Mothers in addiction should not be charged, nursing body says
HUNTINGTON - The American Academy of Nursing is calling to end criminal prosecution and punitive civil charges against mothers and pregnant women solely based on illegal drug use and instead promoting a public health response.
The academy released its opinion Monday in a policy brief with recommendations for addressing mothers with substance use disorder at the federal, state, and provider level - prioritizing care over criminalization.
Ohio and Kentucky are two of 23 states where drug use during pregnancy can be grounds for child abuse prosecution. West Virginia does not legally consider drug use during pregnancy to constitute child abuse.
The brief states criminal charges, arrests and incarcerations for these women has “reinforced a culture of fear and barriers” to basic health service, particularly maternity care and recovery programs.
“The net impact of these actions on women who are using substances and on their families has been to incite fear, suppress women’s disclosure of substance use, and create barriers to essential health and social services, with resulting poor outcomes.”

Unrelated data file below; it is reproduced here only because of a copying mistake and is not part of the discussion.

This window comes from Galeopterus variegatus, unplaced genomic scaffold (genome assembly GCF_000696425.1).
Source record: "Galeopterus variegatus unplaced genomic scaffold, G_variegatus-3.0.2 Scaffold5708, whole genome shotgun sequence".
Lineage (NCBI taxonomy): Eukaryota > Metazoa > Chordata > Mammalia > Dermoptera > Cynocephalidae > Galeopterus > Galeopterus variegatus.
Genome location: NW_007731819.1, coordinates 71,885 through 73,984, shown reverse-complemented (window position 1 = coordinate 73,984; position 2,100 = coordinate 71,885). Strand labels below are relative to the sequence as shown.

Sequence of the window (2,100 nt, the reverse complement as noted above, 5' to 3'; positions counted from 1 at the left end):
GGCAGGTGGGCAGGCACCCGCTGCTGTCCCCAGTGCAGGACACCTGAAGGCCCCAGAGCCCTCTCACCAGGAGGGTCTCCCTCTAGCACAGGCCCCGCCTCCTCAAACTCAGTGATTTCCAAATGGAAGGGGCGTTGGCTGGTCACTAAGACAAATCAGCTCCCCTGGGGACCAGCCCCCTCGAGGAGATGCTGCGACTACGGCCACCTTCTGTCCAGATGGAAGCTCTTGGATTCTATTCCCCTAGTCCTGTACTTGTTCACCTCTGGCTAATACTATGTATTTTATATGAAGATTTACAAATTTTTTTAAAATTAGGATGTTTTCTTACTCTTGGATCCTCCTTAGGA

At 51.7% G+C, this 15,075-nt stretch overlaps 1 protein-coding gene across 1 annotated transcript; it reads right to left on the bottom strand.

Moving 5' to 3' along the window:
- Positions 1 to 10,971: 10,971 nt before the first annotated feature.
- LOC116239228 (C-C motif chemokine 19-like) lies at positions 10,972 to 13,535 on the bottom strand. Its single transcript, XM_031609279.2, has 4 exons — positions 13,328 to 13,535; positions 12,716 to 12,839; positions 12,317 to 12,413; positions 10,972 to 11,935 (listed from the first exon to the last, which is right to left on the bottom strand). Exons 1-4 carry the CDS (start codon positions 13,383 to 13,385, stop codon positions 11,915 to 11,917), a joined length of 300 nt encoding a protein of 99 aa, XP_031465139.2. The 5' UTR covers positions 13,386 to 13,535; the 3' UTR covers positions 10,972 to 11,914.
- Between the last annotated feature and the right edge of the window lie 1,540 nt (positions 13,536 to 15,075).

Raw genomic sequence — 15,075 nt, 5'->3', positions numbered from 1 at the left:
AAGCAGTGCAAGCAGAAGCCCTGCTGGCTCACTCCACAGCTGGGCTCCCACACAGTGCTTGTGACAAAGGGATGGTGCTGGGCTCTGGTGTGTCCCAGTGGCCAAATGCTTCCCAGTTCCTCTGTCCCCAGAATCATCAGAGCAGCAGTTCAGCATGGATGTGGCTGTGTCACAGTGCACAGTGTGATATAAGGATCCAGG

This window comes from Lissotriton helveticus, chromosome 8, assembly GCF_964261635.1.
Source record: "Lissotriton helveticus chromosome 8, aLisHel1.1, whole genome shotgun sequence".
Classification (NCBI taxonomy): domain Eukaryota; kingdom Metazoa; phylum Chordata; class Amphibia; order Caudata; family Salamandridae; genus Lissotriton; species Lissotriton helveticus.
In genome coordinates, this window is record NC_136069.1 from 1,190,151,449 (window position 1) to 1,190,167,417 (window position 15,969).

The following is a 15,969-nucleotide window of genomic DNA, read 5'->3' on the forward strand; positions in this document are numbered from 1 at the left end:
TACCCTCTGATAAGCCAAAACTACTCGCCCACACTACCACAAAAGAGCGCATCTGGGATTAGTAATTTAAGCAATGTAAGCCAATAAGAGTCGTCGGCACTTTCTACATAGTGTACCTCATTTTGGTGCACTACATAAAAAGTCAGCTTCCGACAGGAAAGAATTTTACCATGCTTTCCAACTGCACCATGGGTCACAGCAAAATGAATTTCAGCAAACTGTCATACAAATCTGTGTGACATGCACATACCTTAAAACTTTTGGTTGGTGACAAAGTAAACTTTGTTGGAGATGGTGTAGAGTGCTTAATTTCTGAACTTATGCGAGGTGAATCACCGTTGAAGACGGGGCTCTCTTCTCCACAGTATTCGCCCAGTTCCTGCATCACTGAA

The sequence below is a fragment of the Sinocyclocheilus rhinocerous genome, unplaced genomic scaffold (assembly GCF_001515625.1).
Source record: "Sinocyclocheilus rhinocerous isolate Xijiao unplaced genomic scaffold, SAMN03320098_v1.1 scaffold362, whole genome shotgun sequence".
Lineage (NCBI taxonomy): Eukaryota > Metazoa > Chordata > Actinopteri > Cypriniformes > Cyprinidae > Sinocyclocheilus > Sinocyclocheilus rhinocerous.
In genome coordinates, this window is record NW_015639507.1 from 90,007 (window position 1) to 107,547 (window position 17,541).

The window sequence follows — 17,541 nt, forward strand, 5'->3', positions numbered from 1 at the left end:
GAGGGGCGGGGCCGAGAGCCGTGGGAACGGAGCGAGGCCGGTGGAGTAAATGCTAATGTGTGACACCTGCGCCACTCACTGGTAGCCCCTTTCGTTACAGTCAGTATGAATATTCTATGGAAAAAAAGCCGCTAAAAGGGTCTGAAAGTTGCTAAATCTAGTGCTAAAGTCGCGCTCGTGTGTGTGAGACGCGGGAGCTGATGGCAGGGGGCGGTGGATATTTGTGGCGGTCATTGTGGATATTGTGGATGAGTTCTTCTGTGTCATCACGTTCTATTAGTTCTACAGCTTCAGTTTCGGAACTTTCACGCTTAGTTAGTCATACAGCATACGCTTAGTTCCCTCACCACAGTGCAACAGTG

The academy likewise calls for increased funding for the Substance Abuse and Mental Health Services Administration, through which much of the federal funding for substance use treatment is dispersed locally. At the state level, more funding is also needed as well as establishing additional services for women and their families effected by substance use disorder, the academy said.
The academy also asks nursing leadership at individual healthcare providers to reinforce a “therapeutic health justice approach” by practicing through clinical practice and assessment.
A handful of organizations in the Tri-State already specifically serve mothers with addiction and their children. None have garnered as much attention as Lily’s Place, known for being the nation’s first purpose-built facility to treat neonatal abstinence syndrome, though it also provides structure for mothers suffering from addiction.
Lily’s Place Executive Director Rebecca Crowder said Monday she agreed with the academy’s opinion, adding that early entry into care creates a larger window to receive the recovery programming the women need.
“These mothers need to be treated with compassion and support,” Crowder said. “Prenatal care is important and we don’t want to create barriers or make the mothers fearful of going to the doctor.”
About 5% of all babies born in West Virginia currently suffer from NAS, caused by their exposure to drugs while still in the womb.